Egypt's Inflation Surges to 30% But Monthly Price Gains EaseBy and
Stemming price rises key for government to maintain stability
Rate of price increase decelerated in month-on-month measure
Egypt’s inflation accelerated above 30 percent in February, among the highest levels in emerging markets, though there were signs that the aftershocks from the decision to abandon currency controls may be fading.
Consumer prices in urban parts of the most populous Arab country climbed to an annual rate of 30.2 percent from 28.1 percent in January, according to data released by the state-run statistics agency on Thursday. The pace of monthly overall price gains, however, eased to 2.6 percent from 4.1 percent in the previous month. Core inflation -- which strips out volatile items -- showed a similar trend, with the annual rate rising to 33.1 percent in February from 30.9 percent, and the monthly rate easing to 2.6 percent from 5 percent.
Prices have soared in Egypt since the government rolled out a series of economic measures in November aimed at securing a $12 billion loan from the International Monetary Fund, including floating the pound and raising fuel prices. The monthly numbers may indicate that the worst is over, according to Hany Farahat, senior economist at CI Capital, a Cairo-based investment bank.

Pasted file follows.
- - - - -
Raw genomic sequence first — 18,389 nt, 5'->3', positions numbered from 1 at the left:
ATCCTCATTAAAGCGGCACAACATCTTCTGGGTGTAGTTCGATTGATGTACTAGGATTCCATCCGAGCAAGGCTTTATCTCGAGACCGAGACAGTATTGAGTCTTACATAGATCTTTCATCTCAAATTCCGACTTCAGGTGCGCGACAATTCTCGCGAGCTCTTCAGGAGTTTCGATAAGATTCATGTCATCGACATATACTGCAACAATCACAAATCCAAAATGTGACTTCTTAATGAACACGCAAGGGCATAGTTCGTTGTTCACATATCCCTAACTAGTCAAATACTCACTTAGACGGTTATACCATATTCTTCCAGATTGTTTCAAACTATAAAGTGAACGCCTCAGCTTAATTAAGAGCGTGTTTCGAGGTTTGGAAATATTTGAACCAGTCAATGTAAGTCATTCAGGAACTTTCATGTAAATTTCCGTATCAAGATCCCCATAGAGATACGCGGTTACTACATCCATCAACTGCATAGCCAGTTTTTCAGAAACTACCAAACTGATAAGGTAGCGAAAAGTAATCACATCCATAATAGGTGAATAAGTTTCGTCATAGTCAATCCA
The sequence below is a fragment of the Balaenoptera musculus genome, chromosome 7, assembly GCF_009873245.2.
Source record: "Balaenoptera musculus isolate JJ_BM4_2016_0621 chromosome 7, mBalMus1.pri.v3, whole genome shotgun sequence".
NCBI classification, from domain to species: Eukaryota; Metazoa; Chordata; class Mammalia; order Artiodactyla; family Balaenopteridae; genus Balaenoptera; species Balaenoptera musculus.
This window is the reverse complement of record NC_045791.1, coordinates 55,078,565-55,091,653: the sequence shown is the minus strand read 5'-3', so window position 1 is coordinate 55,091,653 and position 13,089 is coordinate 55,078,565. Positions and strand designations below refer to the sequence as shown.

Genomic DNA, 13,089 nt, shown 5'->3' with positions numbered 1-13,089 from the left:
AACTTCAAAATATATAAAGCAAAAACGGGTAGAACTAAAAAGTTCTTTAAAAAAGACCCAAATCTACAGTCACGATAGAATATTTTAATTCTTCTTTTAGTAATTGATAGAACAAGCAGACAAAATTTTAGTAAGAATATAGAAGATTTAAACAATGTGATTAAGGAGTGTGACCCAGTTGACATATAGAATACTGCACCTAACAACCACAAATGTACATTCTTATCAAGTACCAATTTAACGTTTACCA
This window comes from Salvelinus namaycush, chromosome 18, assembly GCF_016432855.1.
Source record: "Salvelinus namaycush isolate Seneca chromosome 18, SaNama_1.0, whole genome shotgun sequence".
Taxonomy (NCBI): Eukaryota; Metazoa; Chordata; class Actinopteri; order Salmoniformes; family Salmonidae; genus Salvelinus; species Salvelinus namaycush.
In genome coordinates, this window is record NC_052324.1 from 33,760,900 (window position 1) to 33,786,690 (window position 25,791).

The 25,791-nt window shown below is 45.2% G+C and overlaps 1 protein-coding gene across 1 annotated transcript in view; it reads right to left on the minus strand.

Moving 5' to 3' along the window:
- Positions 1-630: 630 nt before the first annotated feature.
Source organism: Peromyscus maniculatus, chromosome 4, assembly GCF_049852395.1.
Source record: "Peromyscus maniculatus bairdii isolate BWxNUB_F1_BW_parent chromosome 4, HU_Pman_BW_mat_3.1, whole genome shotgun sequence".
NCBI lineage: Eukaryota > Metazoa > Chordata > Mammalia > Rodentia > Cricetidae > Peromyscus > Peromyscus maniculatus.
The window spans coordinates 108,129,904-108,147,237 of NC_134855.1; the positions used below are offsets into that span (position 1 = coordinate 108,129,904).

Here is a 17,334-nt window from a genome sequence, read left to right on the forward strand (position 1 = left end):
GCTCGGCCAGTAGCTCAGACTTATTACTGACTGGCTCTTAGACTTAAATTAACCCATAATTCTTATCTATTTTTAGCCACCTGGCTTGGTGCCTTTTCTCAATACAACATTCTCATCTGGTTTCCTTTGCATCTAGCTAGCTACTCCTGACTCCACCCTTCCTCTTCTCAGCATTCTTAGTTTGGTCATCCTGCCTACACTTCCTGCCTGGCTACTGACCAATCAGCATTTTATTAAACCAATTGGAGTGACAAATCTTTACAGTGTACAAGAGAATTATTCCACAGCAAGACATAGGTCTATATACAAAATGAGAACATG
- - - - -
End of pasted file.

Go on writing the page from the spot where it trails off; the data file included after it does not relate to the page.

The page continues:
“This may mark the beginning of stabilization in prices,” Farahat said by phone after the data was announced. The annual rate “will remain very high until November” because it’s calculated against a lower base, he said.
Finance Minister Amr El-Garhy last month said he expected inflation to peak at the end of the first quarter.
Stemming inflation is key for President Abdel-Fattah El-Sisi’s government, because while Egypt’s financial conditions have improved since November, soaring prices are putting severe pressure on households. Hundreds of people protested this week against the decision to lower bread subsidies, forcing the government to partially backtrack on the measure.
The cost of food and beverages rose 40.5 percent in February.
The demonstrations highlight the delicate balancing act facing officials as they seek to lure investors, cut spending and raise taxes in a country where about half of the 90-million population live near or below the poverty line.
The cost of imports has surged since the pound was floated, and “firms have been quick to pass the hit on to consumers,” Capital Economics said in an emailed note. Even so, “inflation is close to peaking and should fall in the second half of the year,” it said.